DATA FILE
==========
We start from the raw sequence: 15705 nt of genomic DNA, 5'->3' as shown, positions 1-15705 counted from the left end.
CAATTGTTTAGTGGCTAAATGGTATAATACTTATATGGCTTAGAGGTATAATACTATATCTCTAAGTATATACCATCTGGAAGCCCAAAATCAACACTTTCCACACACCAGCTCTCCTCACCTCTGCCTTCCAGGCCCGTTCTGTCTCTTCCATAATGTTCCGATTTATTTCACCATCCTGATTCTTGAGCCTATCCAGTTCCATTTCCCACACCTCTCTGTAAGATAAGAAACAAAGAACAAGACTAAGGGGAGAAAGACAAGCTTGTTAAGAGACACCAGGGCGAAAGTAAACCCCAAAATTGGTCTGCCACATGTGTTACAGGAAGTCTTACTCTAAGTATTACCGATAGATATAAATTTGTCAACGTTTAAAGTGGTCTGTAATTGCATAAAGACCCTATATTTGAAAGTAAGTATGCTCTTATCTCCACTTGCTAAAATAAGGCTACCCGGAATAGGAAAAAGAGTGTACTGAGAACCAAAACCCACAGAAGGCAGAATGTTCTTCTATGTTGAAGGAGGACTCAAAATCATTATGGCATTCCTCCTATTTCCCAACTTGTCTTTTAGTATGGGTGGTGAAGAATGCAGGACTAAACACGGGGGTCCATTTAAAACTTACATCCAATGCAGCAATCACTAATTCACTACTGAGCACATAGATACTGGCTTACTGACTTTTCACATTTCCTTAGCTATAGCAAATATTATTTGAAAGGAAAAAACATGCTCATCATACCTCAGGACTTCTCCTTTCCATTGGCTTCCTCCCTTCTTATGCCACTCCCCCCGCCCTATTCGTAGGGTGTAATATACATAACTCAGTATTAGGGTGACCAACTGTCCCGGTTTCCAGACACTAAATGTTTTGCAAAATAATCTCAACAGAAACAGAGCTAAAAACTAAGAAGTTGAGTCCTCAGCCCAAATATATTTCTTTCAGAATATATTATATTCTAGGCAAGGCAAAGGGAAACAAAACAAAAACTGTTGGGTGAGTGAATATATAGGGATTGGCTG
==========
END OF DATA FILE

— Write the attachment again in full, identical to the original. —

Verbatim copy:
We start from the raw sequence: 15705 nt of genomic DNA, 5'->3' as shown, positions 1-15705 counted from the left end.
CAATTGTTTAGTGGCTAAATGGTATAATACTTATATGGCTTAGAGGTATAATACTATATCTCTAAGTATATACCATCTGGAAGCCCAAAATCAACACTTTCCACACACCAGCTCTCCTCACCTCTGCCTTCCAGGCCCGTTCTGTCTCTTCCATAATGTTCCGATTTATTTCACCATCCTGATTCTTGAGCCTATCCAGTTCCATTTCCCACACCTCTCTGTAAGATAAGAAACAAAGAACAAGACTAAGGGGAGAAAGACAAGCTTGTTAAGAGACACCAGGGCGAAAGTAAACCCCAAAATTGGTCTGCCACATGTGTTACAGGAAGTCTTACTCTAAGTATTACCGATAGATATAAATTTGTCAACGTTTAAAGTGGTCTGTAATTGCATAAAGACCCTATATTTGAAAGTAAGTATGCTCTTATCTCCACTTGCTAAAATAAGGCTACCCGGAATAGGAAAAAGAGTGTACTGAGAACCAAAACCCACAGAAGGCAGAATGTTCTTCTATGTTGAAGGAGGACTCAAAATCATTATGGCATTCCTCCTATTTCCCAACTTGTCTTTTAGTATGGGTGGTGAAGAATGCAGGACTAAACACGGGGGTCCATTTAAAACTTACATCCAATGCAGCAATCACTAATTCACTACTGAGCACATAGATACTGGCTTACTGACTTTTCACATTTCCTTAGCTATAGCAAATATTATTTGAAAGGAAAAAACATGCTCATCATACCTCAGGACTTCTCCTTTCCATTGGCTTCCTCCCTTCTTATGCCACTCCCCCCGCCCTATTCGTAGGGTGTAATATACATAACTCAGTATTAGGGTGACCAACTGTCCCGGTTTCCAGACACTAAATGTTTTGCAAAATAATCTCAACAGAAACAGAGCTAAAAACTAAGAAGTTGAGTCCTCAGCCCAAATATATTTCTTTCAGAATATATTATATTCTAGGCAAGGCAAAGGGAAACAAAACAAAAACTGTTGGGTGAGTGAATATATAGGGATTGGCTG